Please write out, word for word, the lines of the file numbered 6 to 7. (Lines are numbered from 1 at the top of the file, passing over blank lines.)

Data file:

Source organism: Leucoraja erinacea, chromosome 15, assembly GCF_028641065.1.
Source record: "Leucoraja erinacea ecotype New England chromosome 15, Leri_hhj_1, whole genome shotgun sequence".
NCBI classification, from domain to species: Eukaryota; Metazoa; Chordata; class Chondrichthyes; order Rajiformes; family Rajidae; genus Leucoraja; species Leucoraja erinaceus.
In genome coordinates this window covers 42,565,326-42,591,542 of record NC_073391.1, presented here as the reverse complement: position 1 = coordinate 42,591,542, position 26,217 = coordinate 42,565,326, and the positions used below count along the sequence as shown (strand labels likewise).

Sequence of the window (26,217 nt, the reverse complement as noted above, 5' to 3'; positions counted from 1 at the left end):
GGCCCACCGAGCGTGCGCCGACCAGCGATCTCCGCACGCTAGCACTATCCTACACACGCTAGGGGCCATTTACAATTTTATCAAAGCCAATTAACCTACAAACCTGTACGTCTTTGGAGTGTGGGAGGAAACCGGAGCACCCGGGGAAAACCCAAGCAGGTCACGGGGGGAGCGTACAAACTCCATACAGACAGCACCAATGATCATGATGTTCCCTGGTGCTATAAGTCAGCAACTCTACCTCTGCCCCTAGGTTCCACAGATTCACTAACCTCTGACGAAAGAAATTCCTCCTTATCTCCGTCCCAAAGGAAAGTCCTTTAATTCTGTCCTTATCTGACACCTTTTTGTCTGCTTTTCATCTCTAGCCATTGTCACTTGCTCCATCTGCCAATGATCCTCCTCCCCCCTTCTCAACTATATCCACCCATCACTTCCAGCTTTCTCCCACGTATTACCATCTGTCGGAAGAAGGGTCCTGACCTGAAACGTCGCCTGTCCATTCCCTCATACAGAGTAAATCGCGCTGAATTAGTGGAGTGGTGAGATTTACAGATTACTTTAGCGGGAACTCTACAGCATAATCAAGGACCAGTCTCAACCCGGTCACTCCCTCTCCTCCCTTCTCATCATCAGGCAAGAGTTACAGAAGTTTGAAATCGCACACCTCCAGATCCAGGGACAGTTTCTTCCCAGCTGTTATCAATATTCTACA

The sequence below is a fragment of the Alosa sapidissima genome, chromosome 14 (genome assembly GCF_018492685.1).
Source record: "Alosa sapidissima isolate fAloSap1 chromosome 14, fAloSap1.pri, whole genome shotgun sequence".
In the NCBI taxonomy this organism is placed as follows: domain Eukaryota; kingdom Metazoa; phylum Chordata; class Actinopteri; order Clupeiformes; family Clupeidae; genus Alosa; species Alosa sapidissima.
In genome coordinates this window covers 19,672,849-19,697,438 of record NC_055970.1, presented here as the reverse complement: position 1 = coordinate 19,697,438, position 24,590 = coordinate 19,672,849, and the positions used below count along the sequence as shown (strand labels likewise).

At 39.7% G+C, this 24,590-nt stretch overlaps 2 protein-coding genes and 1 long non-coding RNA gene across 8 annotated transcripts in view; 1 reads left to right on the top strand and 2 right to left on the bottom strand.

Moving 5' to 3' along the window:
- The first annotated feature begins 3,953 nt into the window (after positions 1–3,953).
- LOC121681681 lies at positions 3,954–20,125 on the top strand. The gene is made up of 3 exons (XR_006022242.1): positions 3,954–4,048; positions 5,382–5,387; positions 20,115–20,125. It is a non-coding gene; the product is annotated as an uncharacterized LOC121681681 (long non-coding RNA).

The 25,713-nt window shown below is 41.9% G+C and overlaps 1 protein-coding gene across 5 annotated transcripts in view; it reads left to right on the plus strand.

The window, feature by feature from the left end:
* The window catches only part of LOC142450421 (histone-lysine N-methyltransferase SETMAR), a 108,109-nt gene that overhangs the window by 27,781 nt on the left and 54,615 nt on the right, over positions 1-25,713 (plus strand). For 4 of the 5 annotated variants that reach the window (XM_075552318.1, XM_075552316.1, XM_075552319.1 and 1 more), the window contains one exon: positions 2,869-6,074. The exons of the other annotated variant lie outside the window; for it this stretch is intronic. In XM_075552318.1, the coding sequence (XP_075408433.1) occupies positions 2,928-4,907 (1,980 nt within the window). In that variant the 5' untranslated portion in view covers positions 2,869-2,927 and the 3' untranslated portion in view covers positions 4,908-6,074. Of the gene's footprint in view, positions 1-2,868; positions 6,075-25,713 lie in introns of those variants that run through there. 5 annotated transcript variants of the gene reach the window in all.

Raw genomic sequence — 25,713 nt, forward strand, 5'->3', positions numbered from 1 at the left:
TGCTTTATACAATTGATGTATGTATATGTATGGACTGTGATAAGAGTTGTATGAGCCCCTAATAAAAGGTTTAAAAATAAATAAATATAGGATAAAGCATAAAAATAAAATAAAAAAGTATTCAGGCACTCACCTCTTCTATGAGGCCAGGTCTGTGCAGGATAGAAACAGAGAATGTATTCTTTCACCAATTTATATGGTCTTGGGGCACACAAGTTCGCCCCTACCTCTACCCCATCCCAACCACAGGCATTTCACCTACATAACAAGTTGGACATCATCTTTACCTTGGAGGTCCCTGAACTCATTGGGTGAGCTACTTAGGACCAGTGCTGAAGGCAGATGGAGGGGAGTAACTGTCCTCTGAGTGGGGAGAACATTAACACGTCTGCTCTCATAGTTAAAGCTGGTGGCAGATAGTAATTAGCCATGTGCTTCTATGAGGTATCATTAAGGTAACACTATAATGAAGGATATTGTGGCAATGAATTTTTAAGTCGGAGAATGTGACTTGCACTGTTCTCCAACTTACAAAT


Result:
GGCCCACCGAGCGTGCGCCGACCAGCGATCTCCGCACGCTAGCACTATCCTACACACGCTAGGGGCCATTTACAATTTTATCAAAGCCAATTAACCTACAAACCTGTACGTCTTTGGAGTGTGGGAGGAAACCGGAGCACCCGGGGAAAACCCAAGCAGGTCACGGGGGGAGCGTACAAACTCCATACAGACAGCACCAATGATCATGATGTTCCCTGGTGCTATAAGTCAGCAACTCTACCTCTGCCCCTAGGTTCCACAGATTCACTAACCTCTGACGAAAGAAATTCCTCCTTATCTCCGTCCCAAAGGAAAGTCCTTTAATTCTGTCCTTATCTGACACCTTTTTGTCTGCTTTTCATCTCTAGCCATTGTCACTTGCTCCATCTGCCAATGATCCTCCTCCCCCCTTCTCAACTATATCCACCCATCACTTCCAGCTTTCTCCCACGTATTACCATCTGTCGGAAGAAGGGTCCTGACCTGAAACGTCGCCTGTCCATTCCCTCATACAGAGTAAATCGCGCTGAATTAGTGGAGTGGTGAGATTTACAGATTACTTTAGCGGGAACTCTACAGCATAATCAAGGACCAGTCTCAACCCGGTCACTCCCTCTCCTCCCTTCTCATCATCAGGCAAGAGTTACAGAAGTTTGAAATCGCACACCTCCAGATCCAGGGACAGTTTCTTCCCAGCTGTTATCAATATTCTACA

The sequence below is a fragment of the Alosa sapidissima genome, chromosome 14 (genome assembly GCF_018492685.1).